17 Sep

The ATA’s Safety Truck tour: promoting driver safety for all

Safety on the road is integral for all drivers, whether they’re behind the wheel of a family car of a large freight truck.

Unfortunately, there is often a stigma associated with truck drivers, which causes a lot of misinformation to float around.

To help clear up some myths and educate all drivers on how to practice greater safety on the road, the Australian Trucking Association runs touring Safety Truck demonstrations across various locations throughout the country. The primary focus of the ATA Safety Truck is to ensure that we can all stay safe on the road, while also providing greater detail as to how truck drivers have unique safety concerns to account for compared to the average driver.

As part of the ATA Safety Truck tour, truckies from across the industry have provided some of their best safety tips for other drivers to keep in mind, including:

  • Do not cut in front of a truck: The required braking distance for a truck is far greater than an average vehicle. If you want to overtake, make sure you have ample room to do so, and only merge back in front of the truck once you can see both of its headlights in your rear-view mirror. Once in front, maintain the required speed. Under no circumstances should you cut in front and then abruptly slow down.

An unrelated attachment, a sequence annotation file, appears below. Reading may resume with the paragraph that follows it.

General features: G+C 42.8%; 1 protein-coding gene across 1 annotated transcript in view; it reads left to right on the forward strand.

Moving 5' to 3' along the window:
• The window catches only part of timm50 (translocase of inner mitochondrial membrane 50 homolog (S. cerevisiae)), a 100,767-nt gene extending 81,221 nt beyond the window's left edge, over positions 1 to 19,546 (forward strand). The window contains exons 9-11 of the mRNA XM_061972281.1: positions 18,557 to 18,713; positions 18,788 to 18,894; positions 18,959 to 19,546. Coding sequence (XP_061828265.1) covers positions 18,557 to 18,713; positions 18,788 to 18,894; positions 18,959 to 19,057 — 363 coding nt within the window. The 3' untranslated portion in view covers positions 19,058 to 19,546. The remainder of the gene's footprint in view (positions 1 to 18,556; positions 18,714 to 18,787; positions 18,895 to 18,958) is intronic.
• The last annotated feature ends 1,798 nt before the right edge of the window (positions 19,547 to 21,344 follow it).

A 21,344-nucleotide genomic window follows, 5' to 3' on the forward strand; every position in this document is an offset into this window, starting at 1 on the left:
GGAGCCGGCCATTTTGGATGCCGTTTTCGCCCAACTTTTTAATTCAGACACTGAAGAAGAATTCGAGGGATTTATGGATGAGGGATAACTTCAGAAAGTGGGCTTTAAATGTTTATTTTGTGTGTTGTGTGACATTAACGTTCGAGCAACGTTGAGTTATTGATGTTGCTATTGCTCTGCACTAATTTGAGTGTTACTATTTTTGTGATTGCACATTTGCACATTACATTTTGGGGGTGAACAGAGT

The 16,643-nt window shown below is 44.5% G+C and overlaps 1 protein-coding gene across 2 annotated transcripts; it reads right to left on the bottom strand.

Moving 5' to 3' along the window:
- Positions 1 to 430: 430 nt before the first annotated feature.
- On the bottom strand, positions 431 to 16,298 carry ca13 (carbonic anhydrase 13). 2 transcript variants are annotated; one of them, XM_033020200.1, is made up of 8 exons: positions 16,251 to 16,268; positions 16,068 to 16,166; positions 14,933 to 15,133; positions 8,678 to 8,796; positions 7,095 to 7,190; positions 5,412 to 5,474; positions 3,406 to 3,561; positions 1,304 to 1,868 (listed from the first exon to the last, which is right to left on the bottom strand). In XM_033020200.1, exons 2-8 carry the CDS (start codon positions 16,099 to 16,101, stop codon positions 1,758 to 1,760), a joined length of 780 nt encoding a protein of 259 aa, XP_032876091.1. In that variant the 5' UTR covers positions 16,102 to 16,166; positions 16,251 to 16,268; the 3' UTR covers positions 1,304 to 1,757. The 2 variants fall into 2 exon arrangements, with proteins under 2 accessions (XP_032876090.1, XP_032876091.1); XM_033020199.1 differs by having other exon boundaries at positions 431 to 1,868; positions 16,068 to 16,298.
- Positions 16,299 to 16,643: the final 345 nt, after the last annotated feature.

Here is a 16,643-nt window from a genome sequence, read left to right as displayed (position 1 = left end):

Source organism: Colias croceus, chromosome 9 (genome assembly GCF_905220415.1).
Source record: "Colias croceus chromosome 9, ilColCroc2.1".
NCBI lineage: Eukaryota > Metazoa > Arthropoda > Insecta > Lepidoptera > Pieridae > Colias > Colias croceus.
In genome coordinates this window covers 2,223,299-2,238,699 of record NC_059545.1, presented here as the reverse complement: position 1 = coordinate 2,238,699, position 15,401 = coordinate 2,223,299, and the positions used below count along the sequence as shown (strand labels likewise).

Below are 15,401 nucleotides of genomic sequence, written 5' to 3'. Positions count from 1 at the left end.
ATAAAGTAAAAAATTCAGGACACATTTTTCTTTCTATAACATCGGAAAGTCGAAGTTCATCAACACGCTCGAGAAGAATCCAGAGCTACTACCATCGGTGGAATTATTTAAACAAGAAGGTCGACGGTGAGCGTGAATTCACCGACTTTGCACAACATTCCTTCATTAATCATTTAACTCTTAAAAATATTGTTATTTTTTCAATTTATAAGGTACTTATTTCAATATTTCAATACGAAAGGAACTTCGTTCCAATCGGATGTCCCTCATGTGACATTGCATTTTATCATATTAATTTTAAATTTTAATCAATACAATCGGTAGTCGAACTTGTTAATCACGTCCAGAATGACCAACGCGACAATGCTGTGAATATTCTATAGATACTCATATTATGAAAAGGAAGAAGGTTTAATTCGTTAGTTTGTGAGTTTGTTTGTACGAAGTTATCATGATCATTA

• Trucks are speed-limited: Remember that trucks have speed limiters on them that typically restrict to going no faster than 100 km/hr. They may go slightly over these speeds when travelling downhill, but beyond that they can never exceed 100 km/hr. If you’re in an area where the permitted speed is greater than 100 km/hr, remember to keep this in mind. After all, the speed limiter exists to promote greater safety for truckies and you.
  • Blind spots: Truck drivers have to contend with some fairly large blind spots. Due to truck cabs being elevated higher, it can be much harder for them to see any car that’s aligned with the passenger door on the left of the truck. While the right-hand side is more visible, blind spots are still more pronounced than in a usual car. Also avoid driving closely behind the truck.
  • Truck overtaking you: In the event that a truck driver wants to overtake your car, maintain your speed – never speed up. If possible, it is helpful to even reduce your speed slightly.
  • High-beams: Remember to turn off your high-beams at night when approaching crests/corners. Most mirrors on trucks are not anti-glare, which means high-beams can flood a truck driver’s vision when reflected.
  • Air turbulence: As trucks are far larger vehicles, they create what is known as “air turbulence” at high speeds. So when passing a truck from the opposite direction, try to avoid being too close as the air turbulence may cause your car to be pushed around a little.
  • Seatbelts: Never forget your seatbelt. Statistics show that drivers (and passengers) who fail to be properly secured with a seatbelt are 10 times more likely to die in a crash.

If you’re interested in checking out the ATA Safety Truck as it makes tracks around Australia, check out this page for more information.

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